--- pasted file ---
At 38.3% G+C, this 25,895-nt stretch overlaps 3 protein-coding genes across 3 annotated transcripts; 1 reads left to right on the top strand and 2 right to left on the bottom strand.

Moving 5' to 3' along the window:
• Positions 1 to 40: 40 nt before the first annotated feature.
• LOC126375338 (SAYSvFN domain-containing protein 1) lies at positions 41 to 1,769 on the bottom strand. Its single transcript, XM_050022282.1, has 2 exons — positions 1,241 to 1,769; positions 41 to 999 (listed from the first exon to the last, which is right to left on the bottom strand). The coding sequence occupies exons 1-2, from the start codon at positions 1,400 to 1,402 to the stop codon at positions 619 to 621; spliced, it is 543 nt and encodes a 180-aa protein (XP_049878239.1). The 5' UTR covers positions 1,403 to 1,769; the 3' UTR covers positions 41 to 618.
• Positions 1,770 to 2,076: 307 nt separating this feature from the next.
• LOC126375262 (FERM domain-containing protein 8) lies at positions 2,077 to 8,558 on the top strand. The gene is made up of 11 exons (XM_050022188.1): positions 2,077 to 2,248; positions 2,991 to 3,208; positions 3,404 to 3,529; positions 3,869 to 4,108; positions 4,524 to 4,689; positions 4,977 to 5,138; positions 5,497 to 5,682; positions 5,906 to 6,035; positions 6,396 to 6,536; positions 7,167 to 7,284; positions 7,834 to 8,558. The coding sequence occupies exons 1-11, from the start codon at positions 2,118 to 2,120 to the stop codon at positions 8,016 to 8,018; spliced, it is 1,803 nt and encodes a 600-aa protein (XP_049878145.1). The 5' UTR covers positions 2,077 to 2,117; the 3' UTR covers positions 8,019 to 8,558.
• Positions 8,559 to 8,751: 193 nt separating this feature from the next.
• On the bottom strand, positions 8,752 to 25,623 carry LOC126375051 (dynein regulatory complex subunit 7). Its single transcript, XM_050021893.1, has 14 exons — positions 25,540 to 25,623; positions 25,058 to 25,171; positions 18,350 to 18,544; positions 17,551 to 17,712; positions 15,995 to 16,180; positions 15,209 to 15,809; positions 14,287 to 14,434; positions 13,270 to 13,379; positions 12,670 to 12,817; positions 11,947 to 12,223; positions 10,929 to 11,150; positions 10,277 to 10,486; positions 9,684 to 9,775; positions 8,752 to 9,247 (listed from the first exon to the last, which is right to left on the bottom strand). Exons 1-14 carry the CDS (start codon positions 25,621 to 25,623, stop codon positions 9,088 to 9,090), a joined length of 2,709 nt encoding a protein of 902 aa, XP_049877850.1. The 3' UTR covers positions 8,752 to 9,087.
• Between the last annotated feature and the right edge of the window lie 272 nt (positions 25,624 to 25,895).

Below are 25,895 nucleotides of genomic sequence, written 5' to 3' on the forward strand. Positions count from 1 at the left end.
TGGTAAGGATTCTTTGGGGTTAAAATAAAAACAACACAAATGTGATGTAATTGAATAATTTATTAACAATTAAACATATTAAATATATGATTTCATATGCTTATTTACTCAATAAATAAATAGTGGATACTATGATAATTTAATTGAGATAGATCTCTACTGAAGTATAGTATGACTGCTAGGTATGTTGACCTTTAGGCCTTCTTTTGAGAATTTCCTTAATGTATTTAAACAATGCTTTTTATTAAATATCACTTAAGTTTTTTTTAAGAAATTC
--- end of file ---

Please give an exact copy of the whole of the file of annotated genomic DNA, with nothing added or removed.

At 38.3% G+C, this 25,895-nt stretch overlaps 3 protein-coding genes across 3 annotated transcripts; 1 reads left to right on the top strand and 2 right to left on the bottom strand.

Moving 5' to 3' along the window:
• Positions 1 to 40: 40 nt before the first annotated feature.
• LOC126375338 (SAYSvFN domain-containing protein 1) lies at positions 41 to 1,769 on the bottom strand. Its single transcript, XM_050022282.1, has 2 exons — positions 1,241 to 1,769; positions 41 to 999 (listed from the first exon to the last, which is right to left on the bottom strand). The coding sequence occupies exons 1-2, from the start codon at positions 1,400 to 1,402 to the stop codon at positions 619 to 621; spliced, it is 543 nt and encodes a 180-aa protein (XP_049878239.1). The 5' UTR covers positions 1,403 to 1,769; the 3' UTR covers positions 41 to 618.
• Positions 1,770 to 2,076: 307 nt separating this feature from the next.
• LOC126375262 (FERM domain-containing protein 8) lies at positions 2,077 to 8,558 on the top strand. The gene is made up of 11 exons (XM_050022188.1): positions 2,077 to 2,248; positions 2,991 to 3,208; positions 3,404 to 3,529; positions 3,869 to 4,108; positions 4,524 to 4,689; positions 4,977 to 5,138; positions 5,497 to 5,682; positions 5,906 to 6,035; positions 6,396 to 6,536; positions 7,167 to 7,284; positions 7,834 to 8,558. The coding sequence occupies exons 1-11, from the start codon at positions 2,118 to 2,120 to the stop codon at positions 8,016 to 8,018; spliced, it is 1,803 nt and encodes a 600-aa protein (XP_049878145.1). The 5' UTR covers positions 2,077 to 2,117; the 3' UTR covers positions 8,019 to 8,558.
• Positions 8,559 to 8,751: 193 nt separating this feature from the next.
• On the bottom strand, positions 8,752 to 25,623 carry LOC126375051 (dynein regulatory complex subunit 7). Its single transcript, XM_050021893.1, has 14 exons — positions 25,540 to 25,623; positions 25,058 to 25,171; positions 18,350 to 18,544; positions 17,551 to 17,712; positions 15,995 to 16,180; positions 15,209 to 15,809; positions 14,287 to 14,434; positions 13,270 to 13,379; positions 12,670 to 12,817; positions 11,947 to 12,223; positions 10,929 to 11,150; positions 10,277 to 10,486; positions 9,684 to 9,775; positions 8,752 to 9,247 (listed from the first exon to the last, which is right to left on the bottom strand). Exons 1-14 carry the CDS (start codon positions 25,621 to 25,623, stop codon positions 9,088 to 9,090), a joined length of 2,709 nt encoding a protein of 902 aa, XP_049877850.1. The 3' UTR covers positions 8,752 to 9,087.
• Between the last annotated feature and the right edge of the window lie 272 nt (positions 25,624 to 25,895).

Below are 25,895 nucleotides of genomic sequence, written 5' to 3' on the forward strand. Positions count from 1 at the left end.
TGGTAAGGATTCTTTGGGGTTAAAATAAAAACAACACAAATGTGATGTAATTGAATAATTTATTAACAATTAAACATATTAAATATATGATTTCATATGCTTATTTACTCAATAAATAAATAGTGGATACTATGATAATTTAATTGAGATAGATCTCTACTGAAGTATAGTATGACTGCTAGGTATGTTGACCTTTAGGCCTTCTTTTGAGAATTTCCTTAATGTATTTAAACAATGCTTTTTATTAAATATCACTTAAGTTTTTTTTAAGAAATTC